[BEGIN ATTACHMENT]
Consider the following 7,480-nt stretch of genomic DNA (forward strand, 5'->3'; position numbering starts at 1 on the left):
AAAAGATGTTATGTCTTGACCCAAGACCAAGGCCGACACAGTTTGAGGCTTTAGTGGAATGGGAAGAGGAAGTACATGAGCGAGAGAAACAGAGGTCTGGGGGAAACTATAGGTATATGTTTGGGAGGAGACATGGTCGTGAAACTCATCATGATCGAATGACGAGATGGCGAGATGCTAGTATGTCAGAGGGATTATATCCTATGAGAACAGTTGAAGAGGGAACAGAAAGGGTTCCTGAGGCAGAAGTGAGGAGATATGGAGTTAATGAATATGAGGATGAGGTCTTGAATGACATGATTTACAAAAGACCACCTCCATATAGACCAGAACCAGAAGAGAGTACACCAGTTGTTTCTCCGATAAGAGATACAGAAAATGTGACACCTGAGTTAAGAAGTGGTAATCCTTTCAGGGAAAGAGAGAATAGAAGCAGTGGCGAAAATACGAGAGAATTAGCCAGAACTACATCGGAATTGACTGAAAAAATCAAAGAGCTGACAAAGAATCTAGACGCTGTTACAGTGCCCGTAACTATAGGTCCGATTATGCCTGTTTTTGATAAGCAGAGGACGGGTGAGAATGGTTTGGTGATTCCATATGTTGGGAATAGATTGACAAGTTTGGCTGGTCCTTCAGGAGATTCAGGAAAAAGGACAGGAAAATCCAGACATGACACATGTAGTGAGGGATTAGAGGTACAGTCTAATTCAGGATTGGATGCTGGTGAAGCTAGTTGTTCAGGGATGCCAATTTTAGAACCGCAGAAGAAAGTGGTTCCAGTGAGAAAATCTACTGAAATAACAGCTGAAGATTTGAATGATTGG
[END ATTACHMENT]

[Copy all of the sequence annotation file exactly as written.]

Consider the following 7,480-nt stretch of genomic DNA (forward strand, 5'->3'; position numbering starts at 1 on the left):
AAAAGATGTTATGTCTTGACCCAAGACCAAGGCCGACACAGTTTGAGGCTTTAGTGGAATGGGAAGAGGAAGTACATGAGCGAGAGAAACAGAGGTCTGGGGGAAACTATAGGTATATGTTTGGGAGGAGACATGGTCGTGAAACTCATCATGATCGAATGACGAGATGGCGAGATGCTAGTATGTCAGAGGGATTATATCCTATGAGAACAGTTGAAGAGGGAACAGAAAGGGTTCCTGAGGCAGAAGTGAGGAGATATGGAGTTAATGAATATGAGGATGAGGTCTTGAATGACATGATTTACAAAAGACCACCTCCATATAGACCAGAACCAGAAGAGAGTACACCAGTTGTTTCTCCGATAAGAGATACAGAAAATGTGACACCTGAGTTAAGAAGTGGTAATCCTTTCAGGGAAAGAGAGAATAGAAGCAGTGGCGAAAATACGAGAGAATTAGCCAGAACTACATCGGAATTGACTGAAAAAATCAAAGAGCTGACAAAGAATCTAGACGCTGTTACAGTGCCCGTAACTATAGGTCCGATTATGCCTGTTTTTGATAAGCAGAGGACGGGTGAGAATGGTTTGGTGATTCCATATGTTGGGAATAGATTGACAAGTTTGGCTGGTCCTTCAGGAGATTCAGGAAAAAGGACAGGAAAATCCAGACATGACACATGTAGTGAGGGATTAGAGGTACAGTCTAATTCAGGATTGGATGCTGGTGAAGCTAGTTGTTCAGGGATGCCAATTTTAGAACCGCAGAAGAAAGTGGTTCCAGTGAGAAAATCTACTGAAATAACAGCTGAAGATTTGAATGATTGG